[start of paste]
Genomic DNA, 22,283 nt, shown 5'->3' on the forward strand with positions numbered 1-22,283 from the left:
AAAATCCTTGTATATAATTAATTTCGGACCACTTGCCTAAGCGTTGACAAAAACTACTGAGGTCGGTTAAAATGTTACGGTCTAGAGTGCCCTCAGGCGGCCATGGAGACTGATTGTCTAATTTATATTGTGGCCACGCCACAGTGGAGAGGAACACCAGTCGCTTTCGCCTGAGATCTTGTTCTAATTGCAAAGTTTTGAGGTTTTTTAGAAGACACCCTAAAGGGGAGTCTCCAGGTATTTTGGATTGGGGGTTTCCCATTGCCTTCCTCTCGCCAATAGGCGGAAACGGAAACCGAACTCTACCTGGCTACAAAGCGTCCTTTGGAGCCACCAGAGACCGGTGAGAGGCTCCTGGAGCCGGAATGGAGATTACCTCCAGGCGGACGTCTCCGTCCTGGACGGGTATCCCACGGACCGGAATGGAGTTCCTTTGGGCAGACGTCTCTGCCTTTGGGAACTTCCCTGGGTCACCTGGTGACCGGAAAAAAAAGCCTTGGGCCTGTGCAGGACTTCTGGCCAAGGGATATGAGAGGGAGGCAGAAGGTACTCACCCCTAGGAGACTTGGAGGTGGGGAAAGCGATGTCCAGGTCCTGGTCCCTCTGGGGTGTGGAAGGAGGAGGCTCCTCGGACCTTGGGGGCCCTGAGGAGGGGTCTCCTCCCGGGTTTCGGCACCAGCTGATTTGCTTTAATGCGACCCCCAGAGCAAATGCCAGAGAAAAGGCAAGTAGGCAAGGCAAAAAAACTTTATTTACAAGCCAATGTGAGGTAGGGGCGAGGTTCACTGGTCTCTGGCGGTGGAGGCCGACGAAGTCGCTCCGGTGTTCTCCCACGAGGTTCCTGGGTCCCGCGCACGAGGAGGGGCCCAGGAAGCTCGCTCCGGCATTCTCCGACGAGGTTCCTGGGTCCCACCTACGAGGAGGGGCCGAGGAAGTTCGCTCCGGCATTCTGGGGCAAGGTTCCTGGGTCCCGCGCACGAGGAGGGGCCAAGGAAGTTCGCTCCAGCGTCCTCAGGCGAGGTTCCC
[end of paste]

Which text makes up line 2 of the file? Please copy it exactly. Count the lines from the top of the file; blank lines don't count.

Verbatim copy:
AAAATCCTTGTATATAATTAATTTCGGACCACTTGCCTAAGCGTTGACAAAAACTACTGAGGTCGGTTAAAATGTTACGGTCTAGAGTGCCCTCAGGCGGCCATGGAGACTGATTGTCTAATTTATATTGTGGCCACGCCACAGTGGAGAGGAACACCAGTCGCTTTCGCCTGAGATCTTGTTCTAATTGCAAAGTTTTGAGGTTTTTTAGAAGACACCCTAAAGGGGAGTCTCCAGGTATTTTGGATTGGGGGTTTCCCATTGCCTTCCTCTCGCCAATAGGCGGAAACGGAAACCGAACTCTACCTGGCTACAAAGCGTCCTTTGGAGCCACCAGAGACCGGTGAGAGGCTCCTGGAGCCGGAATGGAGATTACCTCCAGGCGGACGTCTCCGTCCTGGACGGGTATCCCACGGACCGGAATGGAGTTCCTTTGGGCAGACGTCTCTGCCTTTGGGAACTTCCCTGGGTCACCTGGTGACCGGAAAAAAAAGCCTTGGGCCTGTGCAGGACTTCTGGCCAAGGGATATGAGAGGGAGGCAGAAGGTACTCACCCCTAGGAGACTTGGAGGTGGGGAAAGCGATGTCCAGGTCCTGGTCCCTCTGGGGTGTGGAAGGAGGAGGCTCCTCGGACCTTGGGGGCCCTGAGGAGGGGTCTCCTCCCGGGTTTCGGCACCAGCTGATTTGCTTTAATGCGACCCCCAGAGCAAATGCCAGAGAAAAGGCAAGTAGGCAAGGCAAAAAAACTTTATTTACAAGCCAATGTGAGGTAGGGGCGAGGTTCACTGGTCTCTGGCGGTGGAGGCCGACGAAGTCGCTCCGGTGTTCTCCCACGAGGTTCCTGGGTCCCGCGCACGAGGAGGGGCCCAGGAAGCTCGCTCCGGCATTCTCCGACGAGGTTCCTGGGTCCCACCTACGAGGAGGGGCCGAGGAAGTTCGCTCCGGCATTCTGGGGCAAGGTTCCTGGGTCCCGCGCACGAGGAGGGGCCAAGGAAGTTCGCTCCAGCGTCCTCAGGCGAGGTTCCC